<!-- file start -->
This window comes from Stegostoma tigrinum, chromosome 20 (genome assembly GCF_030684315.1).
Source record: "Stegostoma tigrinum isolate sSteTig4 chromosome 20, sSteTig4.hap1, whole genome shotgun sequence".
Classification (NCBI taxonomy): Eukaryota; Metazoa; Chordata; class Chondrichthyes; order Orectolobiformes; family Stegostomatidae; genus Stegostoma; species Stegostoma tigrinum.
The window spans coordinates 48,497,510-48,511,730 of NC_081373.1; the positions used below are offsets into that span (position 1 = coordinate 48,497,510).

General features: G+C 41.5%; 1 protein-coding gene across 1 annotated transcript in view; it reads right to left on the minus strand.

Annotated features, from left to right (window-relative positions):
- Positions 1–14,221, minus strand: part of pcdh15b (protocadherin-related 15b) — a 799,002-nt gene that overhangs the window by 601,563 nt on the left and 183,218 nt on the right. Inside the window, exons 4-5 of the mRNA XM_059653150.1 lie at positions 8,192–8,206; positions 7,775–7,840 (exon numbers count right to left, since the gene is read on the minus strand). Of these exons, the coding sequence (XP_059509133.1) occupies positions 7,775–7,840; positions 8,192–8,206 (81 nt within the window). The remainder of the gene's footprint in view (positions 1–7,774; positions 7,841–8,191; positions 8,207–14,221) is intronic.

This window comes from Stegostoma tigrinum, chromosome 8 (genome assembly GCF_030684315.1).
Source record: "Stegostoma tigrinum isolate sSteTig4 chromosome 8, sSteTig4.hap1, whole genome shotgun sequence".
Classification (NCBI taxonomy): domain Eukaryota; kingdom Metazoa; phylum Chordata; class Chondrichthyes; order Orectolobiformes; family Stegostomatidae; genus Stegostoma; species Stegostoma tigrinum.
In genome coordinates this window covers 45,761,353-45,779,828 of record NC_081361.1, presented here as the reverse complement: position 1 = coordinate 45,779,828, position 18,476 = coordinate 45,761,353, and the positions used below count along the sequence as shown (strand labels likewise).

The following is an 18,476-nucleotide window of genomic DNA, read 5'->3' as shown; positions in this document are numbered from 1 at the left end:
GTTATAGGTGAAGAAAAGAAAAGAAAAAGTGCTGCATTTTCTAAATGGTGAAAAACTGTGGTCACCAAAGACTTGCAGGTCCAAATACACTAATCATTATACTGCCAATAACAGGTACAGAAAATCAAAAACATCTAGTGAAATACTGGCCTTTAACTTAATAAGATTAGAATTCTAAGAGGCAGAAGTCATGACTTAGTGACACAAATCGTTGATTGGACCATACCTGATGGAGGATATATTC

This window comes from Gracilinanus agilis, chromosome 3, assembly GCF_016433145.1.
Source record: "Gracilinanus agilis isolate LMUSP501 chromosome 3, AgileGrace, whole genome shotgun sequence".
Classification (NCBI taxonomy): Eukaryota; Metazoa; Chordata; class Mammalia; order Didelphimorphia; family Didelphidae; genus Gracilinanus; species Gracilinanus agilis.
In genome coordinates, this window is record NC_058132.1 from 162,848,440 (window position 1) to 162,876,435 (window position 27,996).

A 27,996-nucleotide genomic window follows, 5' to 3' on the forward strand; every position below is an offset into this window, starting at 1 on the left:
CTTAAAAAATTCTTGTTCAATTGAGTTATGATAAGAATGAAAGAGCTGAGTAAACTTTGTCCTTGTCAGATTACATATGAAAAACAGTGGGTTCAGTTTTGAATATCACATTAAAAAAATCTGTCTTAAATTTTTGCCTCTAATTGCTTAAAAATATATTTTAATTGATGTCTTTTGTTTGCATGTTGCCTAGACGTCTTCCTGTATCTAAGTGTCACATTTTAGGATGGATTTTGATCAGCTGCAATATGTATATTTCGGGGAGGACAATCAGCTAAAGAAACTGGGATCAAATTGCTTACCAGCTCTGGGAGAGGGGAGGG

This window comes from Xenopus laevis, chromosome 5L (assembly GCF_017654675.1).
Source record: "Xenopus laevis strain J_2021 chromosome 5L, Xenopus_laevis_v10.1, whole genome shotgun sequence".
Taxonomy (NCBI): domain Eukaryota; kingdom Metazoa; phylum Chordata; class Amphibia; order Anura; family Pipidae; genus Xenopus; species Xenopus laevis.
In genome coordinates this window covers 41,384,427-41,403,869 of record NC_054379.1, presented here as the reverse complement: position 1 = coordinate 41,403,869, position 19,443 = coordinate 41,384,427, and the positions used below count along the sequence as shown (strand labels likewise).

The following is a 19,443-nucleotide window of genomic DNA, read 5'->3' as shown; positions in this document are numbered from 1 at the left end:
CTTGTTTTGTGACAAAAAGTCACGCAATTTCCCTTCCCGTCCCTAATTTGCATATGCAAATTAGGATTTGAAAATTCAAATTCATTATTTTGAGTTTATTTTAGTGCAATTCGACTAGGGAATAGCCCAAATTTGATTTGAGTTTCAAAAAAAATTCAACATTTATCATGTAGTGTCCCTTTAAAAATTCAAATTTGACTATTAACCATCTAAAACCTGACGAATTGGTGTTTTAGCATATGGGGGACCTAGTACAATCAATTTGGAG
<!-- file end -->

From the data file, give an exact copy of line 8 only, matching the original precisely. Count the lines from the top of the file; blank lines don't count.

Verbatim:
This window comes from Stegostoma tigrinum, chromosome 8 (genome assembly GCF_030684315.1).